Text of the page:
How Netflix Planned Its Death … and Possible Recovery

Netflix (NFLX) scored itself a nice win … especially after battling through a brutal start to 2022.

The real secret to effective management is to underpromise and overdeliver.

On Tuesday, Netflix exemplified this by delivering terrific second-quarter financial results, considering the bar had been set so low. Shares promptly scooted smartly higher.

Unfortunately, shares of other companies may not get the same Q2 earnings love.

Netflix & ‘Free Will’

Netflix gets a lot of hate. From a fundamental perspective, shares have always been expensive. Even now, with 220 million paid monthly subscribers, execs say the company will only generate about $1 billion in free cash flow in 2023. And this metric has been way worse through the years.

The problem is spending.

Long before the Los Gatos, California-based company made the innovative jump in 2007 to a streaming distribution model, executives spent lavishly to build out the infrastructure of the business.

The first big spend was software, specifically compression algorithms and recommendation engines. Then came the mountains of cash used to conjure up a content library.

According to a report at the Hollywood Reporter, Netflix plans to spend $20 billion on media in 2023 alone, making it the biggest studio in the world by far.

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While spending has served the company well through most of its history, headwinds began to develop in 2021. Subscription growth was slowing as the global economy emerged from COVID-19 lockdowns. That’s when CEO Ted Sarandos decided to torpedo future expectations. It was an opportunity to begin telling a new story about the company.

It was a giant reset.

Following the Netflix Q1 results, Sarandos said the streaming company might lose 2 million subscribers in Q2. He also shocked analysts with plans to revisit previous decisions that categorically ruled out advertising and password-sharing.

Jump forward to this past Tuesday. With investors expecting the worst, Sarandos said Netflix lost only 970,000 subscribers, and earnings swelled to $3.20 per share, versus guidance of $2.98.

Shares jumped 7.5% higher in after-hours trading.

There’s a lot to like about Netflix. Advertising should grow subscribers significantly, especially in emerging markets where customers would rather watch commercials than pay a monthly subscription fee. And cutting back on password-sharing should help with subscriptions, too.

News leaked ahead of the Q2 results that Netflix was also clamping down on password-sharing in several Latin American markets.

So Goes Netflix, So Goes the Rest of Tech? Don’t Bank on It

Bullish investors often use Netflix as a technology company proxy. The streaming media giant reports results near the beginning of earnings season. It’s also a big business with a household name. The combination makes it tempting to wager that, and so goes Netflix, so goes the rest of tech.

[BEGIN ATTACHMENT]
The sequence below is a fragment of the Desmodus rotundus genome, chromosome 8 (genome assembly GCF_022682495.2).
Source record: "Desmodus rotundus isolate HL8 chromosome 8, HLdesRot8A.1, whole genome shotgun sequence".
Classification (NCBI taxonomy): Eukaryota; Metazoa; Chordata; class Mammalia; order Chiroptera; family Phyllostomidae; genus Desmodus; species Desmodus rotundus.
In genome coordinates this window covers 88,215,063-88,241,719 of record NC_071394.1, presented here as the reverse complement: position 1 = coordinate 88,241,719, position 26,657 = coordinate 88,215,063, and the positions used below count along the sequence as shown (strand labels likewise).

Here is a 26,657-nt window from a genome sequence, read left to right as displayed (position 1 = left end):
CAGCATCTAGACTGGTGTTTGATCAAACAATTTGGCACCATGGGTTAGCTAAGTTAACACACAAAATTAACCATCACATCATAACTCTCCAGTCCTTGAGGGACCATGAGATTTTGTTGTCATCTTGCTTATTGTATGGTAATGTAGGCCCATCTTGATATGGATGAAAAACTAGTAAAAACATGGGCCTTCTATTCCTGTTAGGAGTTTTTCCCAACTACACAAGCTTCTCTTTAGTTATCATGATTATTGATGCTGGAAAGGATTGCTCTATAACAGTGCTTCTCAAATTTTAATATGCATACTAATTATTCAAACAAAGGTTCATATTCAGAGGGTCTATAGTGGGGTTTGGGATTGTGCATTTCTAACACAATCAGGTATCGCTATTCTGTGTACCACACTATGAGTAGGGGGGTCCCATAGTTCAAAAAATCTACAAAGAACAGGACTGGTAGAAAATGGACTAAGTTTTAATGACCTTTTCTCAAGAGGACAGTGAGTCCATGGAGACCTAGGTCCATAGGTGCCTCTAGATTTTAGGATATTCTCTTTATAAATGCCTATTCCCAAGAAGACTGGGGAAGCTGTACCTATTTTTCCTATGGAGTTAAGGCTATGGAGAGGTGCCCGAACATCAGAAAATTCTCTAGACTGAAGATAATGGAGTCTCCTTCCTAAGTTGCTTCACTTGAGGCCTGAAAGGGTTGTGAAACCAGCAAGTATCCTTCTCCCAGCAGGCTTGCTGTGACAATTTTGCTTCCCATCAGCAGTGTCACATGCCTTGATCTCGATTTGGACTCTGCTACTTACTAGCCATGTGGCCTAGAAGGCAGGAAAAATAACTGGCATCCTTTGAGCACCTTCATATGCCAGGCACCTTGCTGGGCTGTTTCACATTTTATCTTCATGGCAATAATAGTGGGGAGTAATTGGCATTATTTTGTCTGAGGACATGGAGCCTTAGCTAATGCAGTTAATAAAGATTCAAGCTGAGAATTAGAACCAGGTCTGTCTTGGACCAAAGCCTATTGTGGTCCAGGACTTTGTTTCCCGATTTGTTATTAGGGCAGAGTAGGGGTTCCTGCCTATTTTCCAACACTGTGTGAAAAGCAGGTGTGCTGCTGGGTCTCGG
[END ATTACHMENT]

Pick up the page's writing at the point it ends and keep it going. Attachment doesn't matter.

That’s dangerous.

Netflix executives had their reset moment last quarter. Sarandos saw a big opportunity to slash expectations, and he took it. Shares fell precipitously. There’s reason to believe the same scenario might play out this quarter for the rest of tech, and it won’t be pretty.

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Investors should be careful chasing down recent gains. Specifically, I’d be wary of many of the smaller Software-as-a-Service (SaaS) companies. Some of these stocks are 50%-70% off their highs.

Nobody wants to admit it, but share price weakness makes it more difficult for smaller companies to:

  • Raise capital.

  • Retain employees.

  • And most importantly, win new business from larger companies.

Chief information officers in the Fortune 100 are wary of hitching their business to smaller firms that may fail … or will eventually get bought out in the future.

The bottom line is, while Netflix shares may ultimately rally much higher from current levels, investors should be careful about ascribing its brighter prospects to the rest of tech.

 

Remember the part where I mentioned executives underpromise? Well, that might be coming up straight ahead, and savvy investors will do well not to fall for it.

Best wishes,

Jon D. Markman

P.S. Earlier this week, Dr. Martin Weiss revealed an opportunity that's been off-limits to the public for nearly 100 years. Click here to learn more about how to invest in Alpha Rounds of companies that have yet to go public.

About the Editor

Jon D. Markman and team are winners of the Pulitzer Prize and the Gerald Loeb Award. He helped introduce Microsoft’s StockScouter, the world’s first online stock-screening system. And in the early 2010s, Jon correctly predicted the four major tech megatrends — mobile computing, big data, AI and AVs — that now dominate the world.

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